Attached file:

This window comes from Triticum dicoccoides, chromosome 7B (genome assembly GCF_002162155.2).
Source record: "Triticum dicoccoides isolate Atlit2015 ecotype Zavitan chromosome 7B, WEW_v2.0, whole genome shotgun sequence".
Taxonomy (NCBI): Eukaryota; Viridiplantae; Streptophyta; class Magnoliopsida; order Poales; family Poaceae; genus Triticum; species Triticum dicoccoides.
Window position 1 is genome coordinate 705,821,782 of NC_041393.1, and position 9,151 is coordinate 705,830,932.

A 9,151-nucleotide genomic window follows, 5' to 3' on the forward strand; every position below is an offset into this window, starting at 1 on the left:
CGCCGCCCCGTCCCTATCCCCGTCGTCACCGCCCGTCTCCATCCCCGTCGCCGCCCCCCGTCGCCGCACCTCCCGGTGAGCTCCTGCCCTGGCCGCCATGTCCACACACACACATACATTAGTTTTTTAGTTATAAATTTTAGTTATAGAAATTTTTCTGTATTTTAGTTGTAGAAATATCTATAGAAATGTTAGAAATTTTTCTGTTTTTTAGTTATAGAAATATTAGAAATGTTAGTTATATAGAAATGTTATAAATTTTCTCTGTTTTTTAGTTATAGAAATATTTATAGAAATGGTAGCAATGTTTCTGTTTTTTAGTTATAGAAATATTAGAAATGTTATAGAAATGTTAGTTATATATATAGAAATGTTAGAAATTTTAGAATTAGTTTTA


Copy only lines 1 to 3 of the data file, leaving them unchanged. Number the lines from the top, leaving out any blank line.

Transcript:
This window comes from Triticum dicoccoides, chromosome 7B (genome assembly GCF_002162155.2).
Source record: "Triticum dicoccoides isolate Atlit2015 ecotype Zavitan chromosome 7B, WEW_v2.0, whole genome shotgun sequence".
Taxonomy (NCBI): Eukaryota; Viridiplantae; Streptophyta; class Magnoliopsida; order Poales; family Poaceae; genus Triticum; species Triticum dicoccoides.